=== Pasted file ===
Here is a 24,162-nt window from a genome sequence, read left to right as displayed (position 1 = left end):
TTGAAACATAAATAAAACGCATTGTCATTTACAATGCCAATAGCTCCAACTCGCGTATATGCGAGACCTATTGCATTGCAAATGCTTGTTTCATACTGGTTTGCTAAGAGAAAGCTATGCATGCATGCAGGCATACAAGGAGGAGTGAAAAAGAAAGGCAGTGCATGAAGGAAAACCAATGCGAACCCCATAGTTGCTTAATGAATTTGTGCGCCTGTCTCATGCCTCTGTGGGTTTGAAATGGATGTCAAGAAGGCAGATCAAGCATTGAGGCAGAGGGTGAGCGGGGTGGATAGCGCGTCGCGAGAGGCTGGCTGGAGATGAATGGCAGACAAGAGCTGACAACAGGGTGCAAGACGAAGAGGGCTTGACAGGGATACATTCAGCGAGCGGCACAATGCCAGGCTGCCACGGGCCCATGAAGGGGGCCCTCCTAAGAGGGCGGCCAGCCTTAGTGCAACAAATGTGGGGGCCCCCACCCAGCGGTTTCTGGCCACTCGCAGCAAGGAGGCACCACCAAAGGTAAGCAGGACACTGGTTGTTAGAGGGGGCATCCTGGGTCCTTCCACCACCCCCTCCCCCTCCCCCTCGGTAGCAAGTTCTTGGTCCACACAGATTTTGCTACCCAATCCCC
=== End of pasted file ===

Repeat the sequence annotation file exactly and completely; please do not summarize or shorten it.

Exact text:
Here is a 24,162-nt window from a genome sequence, read left to right as displayed (position 1 = left end):
TTGAAACATAAATAAAACGCATTGTCATTTACAATGCCAATAGCTCCAACTCGCGTATATGCGAGACCTATTGCATTGCAAATGCTTGTTTCATACTGGTTTGCTAAGAGAAAGCTATGCATGCATGCAGGCATACAAGGAGGAGTGAAAAAGAAAGGCAGTGCATGAAGGAAAACCAATGCGAACCCCATAGTTGCTTAATGAATTTGTGCGCCTGTCTCATGCCTCTGTGGGTTTGAAATGGATGTCAAGAAGGCAGATCAAGCATTGAGGCAGAGGGTGAGCGGGGTGGATAGCGCGTCGCGAGAGGCTGGCTGGAGATGAATGGCAGACAAGAGCTGACAACAGGGTGCAAGACGAAGAGGGCTTGACAGGGATACATTCAGCGAGCGGCACAATGCCAGGCTGCCACGGGCCCATGAAGGGGGCCCTCCTAAGAGGGCGGCCAGCCTTAGTGCAACAAATGTGGGGGCCCCCACCCAGCGGTTTCTGGCCACTCGCAGCAAGGAGGCACCACCAAAGGTAAGCAGGACACTGGTTGTTAGAGGGGGCATCCTGGGTCCTTCCACCACCCCCTCCCCCTCCCCCTCGGTAGCAAGTTCTTGGTCCACACAGATTTTGCTACCCAATCCCC